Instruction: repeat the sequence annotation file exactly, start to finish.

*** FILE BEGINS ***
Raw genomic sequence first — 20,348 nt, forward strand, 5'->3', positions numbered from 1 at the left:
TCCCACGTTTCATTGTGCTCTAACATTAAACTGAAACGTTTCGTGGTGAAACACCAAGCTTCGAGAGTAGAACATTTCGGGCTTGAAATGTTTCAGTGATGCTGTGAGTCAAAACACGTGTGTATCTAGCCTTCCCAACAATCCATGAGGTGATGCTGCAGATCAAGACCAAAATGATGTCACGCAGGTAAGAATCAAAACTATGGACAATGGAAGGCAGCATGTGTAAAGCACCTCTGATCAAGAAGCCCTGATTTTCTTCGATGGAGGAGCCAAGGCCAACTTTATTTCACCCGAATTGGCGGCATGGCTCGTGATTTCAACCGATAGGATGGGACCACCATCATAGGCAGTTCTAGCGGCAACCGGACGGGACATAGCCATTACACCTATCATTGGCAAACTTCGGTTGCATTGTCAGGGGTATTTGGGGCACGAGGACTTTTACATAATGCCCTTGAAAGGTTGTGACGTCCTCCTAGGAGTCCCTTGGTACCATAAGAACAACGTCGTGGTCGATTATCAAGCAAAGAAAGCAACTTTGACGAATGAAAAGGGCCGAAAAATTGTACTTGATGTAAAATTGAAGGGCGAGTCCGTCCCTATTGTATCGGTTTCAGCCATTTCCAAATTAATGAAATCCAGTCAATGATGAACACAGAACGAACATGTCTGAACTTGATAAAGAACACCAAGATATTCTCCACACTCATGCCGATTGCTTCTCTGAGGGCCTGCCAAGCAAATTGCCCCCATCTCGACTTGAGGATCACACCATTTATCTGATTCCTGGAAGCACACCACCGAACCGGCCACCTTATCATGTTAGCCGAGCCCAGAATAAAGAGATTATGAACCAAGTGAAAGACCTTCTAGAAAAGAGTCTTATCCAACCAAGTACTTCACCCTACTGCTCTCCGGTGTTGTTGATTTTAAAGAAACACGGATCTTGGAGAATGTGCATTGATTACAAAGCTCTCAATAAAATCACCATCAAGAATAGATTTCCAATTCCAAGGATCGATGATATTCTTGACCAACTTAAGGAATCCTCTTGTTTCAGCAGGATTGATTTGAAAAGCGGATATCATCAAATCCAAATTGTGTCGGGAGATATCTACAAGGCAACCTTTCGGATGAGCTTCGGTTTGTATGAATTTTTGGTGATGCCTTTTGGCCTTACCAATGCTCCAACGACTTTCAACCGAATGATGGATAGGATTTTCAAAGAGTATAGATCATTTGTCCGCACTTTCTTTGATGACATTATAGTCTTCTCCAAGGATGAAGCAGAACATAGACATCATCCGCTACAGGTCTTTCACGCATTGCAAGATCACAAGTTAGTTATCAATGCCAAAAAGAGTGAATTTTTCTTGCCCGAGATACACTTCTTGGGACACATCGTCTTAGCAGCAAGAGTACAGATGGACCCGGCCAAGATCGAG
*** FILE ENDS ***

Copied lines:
Raw genomic sequence first — 20,348 nt, forward strand, 5'->3', positions numbered from 1 at the left:
TCCCACGTTTCATTGTGCTCTAACATTAAACTGAAACGTTTCGTGGTGAAACACCAAGCTTCGAGAGTAGAACATTTCGGGCTTGAAATGTTTCAGTGATGCTGTGAGTCAAAACACGTGTGTATCTAGCCTTCCCAACAATCCATGAGGTGATGCTGCAGATCAAGACCAAAATGATGTCACGCAGGTAAGAATCAAAACTATGGACAATGGAAGGCAGCATGTGTAAAGCACCTCTGATCAAGAAGCCCTGATTTTCTTCGATGGAGGAGCCAAGGCCAACTTTATTTCACCCGAATTGGCGGCATGGCTCGTGATTTCAACCGATAGGATGGGACCACCATCATAGGCAGTTCTAGCGGCAACCGGACGGGACATAGCCATTACACCTATCATTGGCAAACTTCGGTTGCATTGTCAGGGGTATTTGGGGCACGAGGACTTTTACATAATGCCCTTGAAAGGTTGTGACGTCCTCCTAGGAGTCCCTTGGTACCATAAGAACAACGTCGTGGTCGATTATCAAGCAAAGAAAGCAACTTTGACGAATGAAAAGGGCCGAAAAATTGTACTTGATGTAAAATTGAAGGGCGAGTCCGTCCCTATTGTATCGGTTTCAGCCATTTCCAAATTAATGAAATCCAGTCAATGATGAACACAGAACGAACATGTCTGAACTTGATAAAGAACACCAAGATATTCTCCACACTCATGCCGATTGCTTCTCTGAGGGCCTGCCAAGCAAATTGCCCCCATCTCGACTTGAGGATCACACCATTTATCTGATTCCTGGAAGCACACCACCGAACCGGCCACCTTATCATGTTAGCCGAGCCCAGAATAAAGAGATTATGAACCAAGTGAAAGACCTTCTAGAAAAGAGTCTTATCCAACCAAGTACTTCACCCTACTGCTCTCCGGTGTTGTTGATTTTAAAGAAACACGGATCTTGGAGAATGTGCATTGATTACAAAGCTCTCAATAAAATCACCATCAAGAATAGATTTCCAATTCCAAGGATCGATGATATTCTTGACCAACTTAAGGAATCCTCTTGTTTCAGCAGGATTGATTTGAAAAGCGGATATCATCAAATCCAAATTGTGTCGGGAGATATCTACAAGGCAACCTTTCGGATGAGCTTCGGTTTGTATGAATTTTTGGTGATGCCTTTTGGCCTTACCAATGCTCCAACGACTTTCAACCGAATGATGGATAGGATTTTCAAAGAGTATAGATCATTTGTCCGCACTTTCTTTGATGACATTATAGTCTTCTCCAAGGATGAAGCAGAACATAGACATCATCCGCTACAGGTCTTTCACGCATTGCAAGATCACAAGTTAGTTATCAATGCCAAAAAGAGTGAATTTTTCTTGCCCGAGATACACTTCTTGGGACACATCGTCTTAGCAGCAAGAGTACAGATGGACCCGGCCAAGATCGAG